9. Steve tests Kia’s new baby SUV the Stonic, to find out if it can compete in a very competitive small SUV sector. Launched in 2017 in South Korea the Stonic is based on the fourth generation Kia Rio and is the smallest SUV in the Kia range. The name is allegedly derived from the words speedy and tonic, but whether the car lives up to this is up to you as the reader. The Stonic is available in four trim levels and the entry level starts at £16,500 for the entry level model and goes up to £21,000 if the highest spec car is chasen with an automatic gearbox. The four spec levels are: Stonic 2 – Despite being the entry level model it does come with a good selection of equipment such as apple car play/android auto, rear parking sensors, air conditioning, electric windows, 17” alloy wheels, DAD radio within a 7” display, roof rails and Bi-function Projection Headlights. Stonic 3 spec adds further goodies including reversing camera, sat nav, rain sensing wipers, perforated leather steering wheel, LED rear lights and seats in black cloth/grey faux leather accents. More importantly the Stonic 3 benefits from added safety features such as lane keeping assist, autonomous emergency brake assist and the advanced driver assistance pack. Stonic 4 adds heated seats, heated steering wheel, blind spot detection, keyless entry/ignition with start/stop button as well as the features from the Stonic 3 spec. Stonic Mixx adds a touch of colour with orange accents on the dash and seats plus two tone paint, reverse camera, Bi-function Projection Headlights, privacy glass and day time running lights. Besides the four trim levels, buyers also have the choice between two petrol engines and one diesel engine which are mated to either a 6 speed manual or automatic transmission. All three engines are fitted with start/stop technology. The engine choices are a 1.0 turbo charged direct injected petrol which produces 118bhp with 51.4–56.5 mpg 9, a 1.4 naturally aspirated multi point injected petrol engine producing 98bhp with 49.6 mpg or a 1.6 turbo diesel producing 108bhp with 67.3–70.6 combined 109 g/km of C02 emissions. Generally reliability should be good, as let’s not forget the Stonic will come with Kia’s 7 year warranty. (please note MPG figures are from the Manufactures specifications). Despite a good level of safety as standard the Stonic only managed to achieve a 3* safety rating with Euro NCAP, but with the additional safety features of the ADAP safety pack as fitted on Stonic 3 spec and above the Stonic was then awarded 5* by Euro NCAP. Driving the Kia Stonic The car I have on test is a 2018 first edition model which combines features of both the Stonic 3 and Stonic 4 specs with the 1.6CRD diesel engine which produces 108bhp and is joined to the 6 speed manual gearbox. The 1.6 diesel is only available with Stonic 3 spec as of 2019 but my test car then has all the luxuries available on 2019 Stonic 4 spec cars. Climbing into the cabin I found getting a comfortable seating position a doddle but felt the seat could have been more supportive for my back and would benefit of lumbar support. Other than this small niggle I found the Stonic had plenty of space for four passengers to fit comfortably for height and width as well as a decent level of luggage space, the latter accommodating 352 litres. I also found all the switches in easy reach and well posited on the dash or steering wheel. In addition, the instrument cluster and infotainment system were concise and simple to use. Pressing the engine start button the four cylinder diesel engine bursts into life. On the open road I found the engine had more than enough torque for pulling away at traffic lights or whilst driving around town. I also found the engine a pleasure on both motorways and country roads as very little engine noise seeps into the cabin. Thanks to my mixed driving I got an average of 46.2mpg and the lowest I achieved was 37mpg. I could only find one fault with the engine as it was a little unrefined, but feel this is a small price to pay for the torque and mpg most buyers will achieve. I also found the 6 speed manual smooth and well suited to the engine. Moreover, I have further praise for the Stonics suspension as it rode the bumps well and didn’t have as much body roll as I expected. In addition I found the steering both light and precise which gave confidence when pushing on into corners. However I did find that on the motorway the Stonic did get slightly twitchy but this could be partly due to the recently strong winds. I found visibility very good, partly helped by thin A pillars and despite thick C pillars reversing is easy with the reversing sensors and camera. I found the door mirrors provided a good view as well which is aided by blind spot assist on this car. The Motorists Guide View Just like the Kia Niro I drove a few months back I was very impressed with the Stonic, as I found it a nice car to drive as well as being well equipped. In my opinion the Stonic 3 or Stonic 4 make most sense for buyers if budgets allow, due to the extra safety equipment they offer. This is especially important as the Stonic is targeted in the small crossover category and aimed at families. If you were keen on having a diesel model, then I would advise you look at purchasing a used first edition model just like our test car. This will allow the buyer to benefit from diesel economy as well as Stonic 4 spec equipment. Whichever Stonic model you choose, I am sure you will not be disappointed with the build quality, equipment level or space it provides. Dimensions Length 4,140 mm Width 1,760 mm Height 1,520mm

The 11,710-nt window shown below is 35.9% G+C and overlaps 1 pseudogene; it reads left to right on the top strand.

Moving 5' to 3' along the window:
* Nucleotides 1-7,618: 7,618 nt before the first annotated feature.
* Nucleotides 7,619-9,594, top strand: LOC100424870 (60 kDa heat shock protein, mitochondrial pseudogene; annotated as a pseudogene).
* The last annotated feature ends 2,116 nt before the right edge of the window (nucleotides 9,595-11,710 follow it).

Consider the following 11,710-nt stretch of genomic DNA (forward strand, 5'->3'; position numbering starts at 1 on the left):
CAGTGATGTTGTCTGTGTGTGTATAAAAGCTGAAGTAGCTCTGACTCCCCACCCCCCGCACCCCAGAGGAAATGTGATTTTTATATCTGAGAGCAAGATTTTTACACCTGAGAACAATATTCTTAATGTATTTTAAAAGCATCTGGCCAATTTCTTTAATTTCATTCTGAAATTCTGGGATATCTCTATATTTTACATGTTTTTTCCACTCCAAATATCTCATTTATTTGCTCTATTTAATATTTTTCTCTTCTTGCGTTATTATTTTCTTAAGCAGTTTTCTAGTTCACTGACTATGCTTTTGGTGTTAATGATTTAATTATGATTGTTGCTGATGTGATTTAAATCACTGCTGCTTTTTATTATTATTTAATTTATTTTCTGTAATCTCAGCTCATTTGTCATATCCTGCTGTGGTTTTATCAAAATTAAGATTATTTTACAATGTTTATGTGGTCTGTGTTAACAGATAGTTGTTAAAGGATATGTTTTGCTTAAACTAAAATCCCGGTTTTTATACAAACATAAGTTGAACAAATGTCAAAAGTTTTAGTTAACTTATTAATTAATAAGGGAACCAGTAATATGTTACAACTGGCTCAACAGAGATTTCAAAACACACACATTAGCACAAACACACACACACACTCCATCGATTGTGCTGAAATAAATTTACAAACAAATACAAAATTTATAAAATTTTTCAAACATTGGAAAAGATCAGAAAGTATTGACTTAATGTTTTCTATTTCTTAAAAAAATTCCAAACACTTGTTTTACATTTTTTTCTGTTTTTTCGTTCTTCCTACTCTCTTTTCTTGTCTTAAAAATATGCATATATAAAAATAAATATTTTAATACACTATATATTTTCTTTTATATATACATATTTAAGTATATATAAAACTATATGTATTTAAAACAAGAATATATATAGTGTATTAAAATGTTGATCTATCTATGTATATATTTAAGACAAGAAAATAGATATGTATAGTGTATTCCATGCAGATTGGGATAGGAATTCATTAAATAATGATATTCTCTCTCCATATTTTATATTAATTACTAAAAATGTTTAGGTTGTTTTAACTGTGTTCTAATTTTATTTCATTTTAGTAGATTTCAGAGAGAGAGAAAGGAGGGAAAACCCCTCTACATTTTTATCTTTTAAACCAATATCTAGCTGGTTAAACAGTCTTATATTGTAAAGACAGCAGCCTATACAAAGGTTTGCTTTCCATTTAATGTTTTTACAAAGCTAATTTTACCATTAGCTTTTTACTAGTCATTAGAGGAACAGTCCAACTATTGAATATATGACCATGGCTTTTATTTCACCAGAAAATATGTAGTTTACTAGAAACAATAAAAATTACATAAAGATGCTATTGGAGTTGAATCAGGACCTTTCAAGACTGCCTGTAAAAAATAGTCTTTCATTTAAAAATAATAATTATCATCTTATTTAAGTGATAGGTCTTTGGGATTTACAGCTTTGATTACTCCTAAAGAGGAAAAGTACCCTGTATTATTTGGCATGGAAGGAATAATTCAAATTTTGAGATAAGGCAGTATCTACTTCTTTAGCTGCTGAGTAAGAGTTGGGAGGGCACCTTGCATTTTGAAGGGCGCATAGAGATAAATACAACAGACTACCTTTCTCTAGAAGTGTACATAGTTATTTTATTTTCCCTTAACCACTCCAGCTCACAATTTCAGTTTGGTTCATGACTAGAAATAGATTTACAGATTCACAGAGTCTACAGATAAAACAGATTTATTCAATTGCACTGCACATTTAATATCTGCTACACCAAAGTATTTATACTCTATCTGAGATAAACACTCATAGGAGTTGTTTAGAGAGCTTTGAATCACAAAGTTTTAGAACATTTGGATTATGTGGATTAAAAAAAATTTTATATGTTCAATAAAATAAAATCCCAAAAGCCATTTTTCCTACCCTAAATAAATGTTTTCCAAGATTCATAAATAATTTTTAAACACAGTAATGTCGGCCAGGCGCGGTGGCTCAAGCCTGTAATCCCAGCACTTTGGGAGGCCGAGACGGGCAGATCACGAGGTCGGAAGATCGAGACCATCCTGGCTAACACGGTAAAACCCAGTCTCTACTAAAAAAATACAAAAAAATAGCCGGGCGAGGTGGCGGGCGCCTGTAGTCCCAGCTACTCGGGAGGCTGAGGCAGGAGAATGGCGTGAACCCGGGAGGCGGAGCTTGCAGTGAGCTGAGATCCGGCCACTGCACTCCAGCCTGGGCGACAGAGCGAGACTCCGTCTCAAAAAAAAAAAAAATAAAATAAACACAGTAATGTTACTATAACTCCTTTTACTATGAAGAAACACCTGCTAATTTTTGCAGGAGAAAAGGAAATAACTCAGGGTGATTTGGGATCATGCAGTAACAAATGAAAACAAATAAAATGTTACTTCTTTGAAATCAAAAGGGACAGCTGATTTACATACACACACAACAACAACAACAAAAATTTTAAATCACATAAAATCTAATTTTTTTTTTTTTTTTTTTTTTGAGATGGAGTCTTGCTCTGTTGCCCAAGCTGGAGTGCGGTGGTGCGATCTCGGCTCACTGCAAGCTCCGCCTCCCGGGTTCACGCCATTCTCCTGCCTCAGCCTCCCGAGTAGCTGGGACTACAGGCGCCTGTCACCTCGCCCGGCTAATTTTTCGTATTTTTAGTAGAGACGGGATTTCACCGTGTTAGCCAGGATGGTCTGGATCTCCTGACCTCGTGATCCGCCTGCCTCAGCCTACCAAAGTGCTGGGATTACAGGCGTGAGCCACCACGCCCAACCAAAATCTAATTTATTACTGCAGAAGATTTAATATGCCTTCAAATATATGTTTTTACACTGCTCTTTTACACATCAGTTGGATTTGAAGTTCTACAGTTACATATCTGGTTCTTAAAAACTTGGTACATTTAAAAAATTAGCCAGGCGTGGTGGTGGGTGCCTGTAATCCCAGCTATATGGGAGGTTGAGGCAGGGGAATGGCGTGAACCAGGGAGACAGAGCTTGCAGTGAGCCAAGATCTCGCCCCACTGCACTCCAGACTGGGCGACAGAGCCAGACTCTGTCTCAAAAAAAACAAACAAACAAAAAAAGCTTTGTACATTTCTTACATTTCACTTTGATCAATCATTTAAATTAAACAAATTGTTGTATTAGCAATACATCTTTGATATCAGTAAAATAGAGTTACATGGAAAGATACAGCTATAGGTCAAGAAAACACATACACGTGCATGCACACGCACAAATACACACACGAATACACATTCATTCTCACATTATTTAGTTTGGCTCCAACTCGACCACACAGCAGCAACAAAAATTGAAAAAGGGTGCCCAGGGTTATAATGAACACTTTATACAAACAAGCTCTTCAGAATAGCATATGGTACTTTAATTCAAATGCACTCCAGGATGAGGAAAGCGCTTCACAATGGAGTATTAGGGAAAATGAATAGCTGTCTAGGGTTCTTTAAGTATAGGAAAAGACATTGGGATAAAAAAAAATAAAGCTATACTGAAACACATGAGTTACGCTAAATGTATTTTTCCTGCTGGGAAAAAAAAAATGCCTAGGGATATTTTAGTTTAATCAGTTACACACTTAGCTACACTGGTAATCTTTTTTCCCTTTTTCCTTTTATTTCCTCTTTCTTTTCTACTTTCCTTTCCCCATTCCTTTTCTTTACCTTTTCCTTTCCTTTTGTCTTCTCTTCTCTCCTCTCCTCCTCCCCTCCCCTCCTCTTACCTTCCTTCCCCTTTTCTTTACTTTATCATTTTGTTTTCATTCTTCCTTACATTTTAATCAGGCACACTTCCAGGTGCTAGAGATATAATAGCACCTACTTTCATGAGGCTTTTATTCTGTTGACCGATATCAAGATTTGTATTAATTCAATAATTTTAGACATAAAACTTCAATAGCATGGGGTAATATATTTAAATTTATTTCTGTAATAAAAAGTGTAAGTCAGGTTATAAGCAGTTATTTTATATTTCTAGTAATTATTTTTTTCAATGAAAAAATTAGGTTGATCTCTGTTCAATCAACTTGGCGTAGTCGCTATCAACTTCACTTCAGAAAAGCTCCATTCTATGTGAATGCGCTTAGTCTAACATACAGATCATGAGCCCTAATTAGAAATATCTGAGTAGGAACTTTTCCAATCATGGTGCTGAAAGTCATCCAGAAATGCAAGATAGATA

10. Steve sets to find out whether the current C Class Coupe can live up to its sporting credentials. The current C Class range was launched at the 2014 Detroit Motor Show and released onto UK roads in March of the same year. As per its predecessor the new C Class was available in saloon, estate, convertible and coupe form, the latter is the model I will focus on for this review and was designated by Mercedes as the C205. It cannot be denied that the looks of the C Class Coupe are elegantly proportioned thanks to a it’s smooth flowing roof line and curves in all the right places. This has allowed for a long sloping bonnet, which all in all gives the car real road presence and should please even the most picky image conscious buyer. The exterior design is also helped by the bodykit which is fitted as standard as well as LED rear lights and Xenon headlights. I particularly liked the design of the exterior door mirrors which feature built in indicators and have the power folding function. Just like the exterior the cabin is well appointed, with nice flowing lines along with an uncluttered dash gives the Coupe a smart appearance. The minimalist layout does not detract from the C Class Coupes features as most of the controls are managed through the infotainment system. As you’d expect from a car in this class a digital radio, Bluetooth, cruise control, rain sensing wipers, automatic headlights, heated mirrors, lumbar support, multi-function steering wheel, automatic climate control and parking sensors are standard. There’s certainly plenty of space for front seat passengers but it might prove a struggle for rear passengers on longer journeys. But I must admit that the space as improved over the previous C Class Coupe. The C Class Coupe is available with four petrol engines which include an entry level 1.6 litre C180 with 156bhp, 1.5 litre C200 and 2.0 litre C300 all of which are four cylinders. Furthermore there’s a C43 V6 and the stonking C63 twin turbo V8 available in either 469bhp for the standard version of 503bhp for the S version. As a sign of the times only two four cylinder diesel engines are offered which are the C220 which is a 2.0 turbo which produces 191bhp, or the C300 2.1 litre turbo which produces a very respectable 242bhp and a claimed 57mpg. Two gearboxes are offered, either a 6 speed manual or the more popular and thus more desirable 9 speed automatic. In addition the C Class coupe is set up as rear wheel drive as standard and is more than adequate for what day to day driving will throw at it, but Mercedes 4matic four wheel drive system is available on most models but I feel is only really only necessary in very rural locations. As you’d expect Mercedes haven’t compromised the C Class Coupe when it comes to safety and as such it is fitted with Antilock Braking System, all round airbags, Electronic Stability Program, Parktronic with reversing camera, child seat recognition sensor, fatigue alert for long journeys, collision prevention assist and brake assist for emergency braking combined with hold function as standard. As I’m sure you’ll agree the amount of safety features is second to none. Driving the C Class Coupe The car I have on test is a 2018 C200 AMG Line Premium which is fitted with the 1.5 litre twin-scroll turbo petrol engine, which produces 181bhp combined with 280Nm of torque and mated to the 9 speed G-Tronic automatic gearbox. This particular car is fitted with the premium package which includes heated front seats, ambient lighting, a 12.3” display, panoramic sunroof, wireless charging, command online and an uprated sound system. The Premium Plus package costs a whopping £4,995 (2019 figure) onto of the basic vehicle price of £37,025 which includes VAT, and has the multi spoke wheels which are also a £595 extra. Unlike other reviews on the C200 petrol engine within the motoring press, I found the 2.0 petrol punchy as well as having more than enough power/torque for good acceleration and momentum in all driving environments which is supported by a 0-62mph time of 7.7 seconds. This will be partly helped by the automatic gearbox which had both smooth and quick gear changes, combined with a good kick down. However I did find the engine less refined than some of the C Class Coupe’s revivals as well as being slightly noisy when revved hard. I will admit that this will be partly affected by the sound proofing and in normal conditions especially when cruising, the engine noise intrusion into the cabin is limited. I can’t see it being a big issue for buyers as overall the C200 is a very reasonable all round engine and can achieve MPG figures of 46.3. Out on the open road the ride is firm but the suspension still irons out the bumps well, thus enabling it to be both comfortable and composed. Furthermore the steering is nicely weighted, allowing it to be light but precise. This is thanks to Mercedes Direct steer system which is also speed sensitive. To round off the handling are perforated front brake discs which stop the CLK Coupe on a dime. Another nice touch is that the driver has the choice of selecting different driving modes which include; eco, comfort, sport, sport+ and individual which offers a driving mode for all driver preferences and road conditions. I also found the leather seats very supportive, with very good side bolsters as well as being electrically controlled and fitted with lumbar support. The Motorists Guide View When road testing any vehicle I try not to have any preconceptions about its build quality, how it will drive or even how it will make me feel. However as one would expect from a Mercedes the cabin has a quality feel and the handling is surefooted. Not only that, I feel the exterior design is a lot more refined to that of the previous C Class Coupe. My only real concern before I tested this car was the 1.5 litre engine, as I was concerned that it would underperform and ultimately mean the car could have under delivered. But I can safely say that my doubts were quashed instantly, as I found the C200 engine more than capable in all road conditions with plenty of power and torque. The only drawback I found with the engine was that it is a little unrefined, but I feel this is a small price to pay when you consider the all-round package the C Class Coupe has to offer. Dimensions Length: 4,696mm Width including mirrors: 2,016mm Height: 1,405mm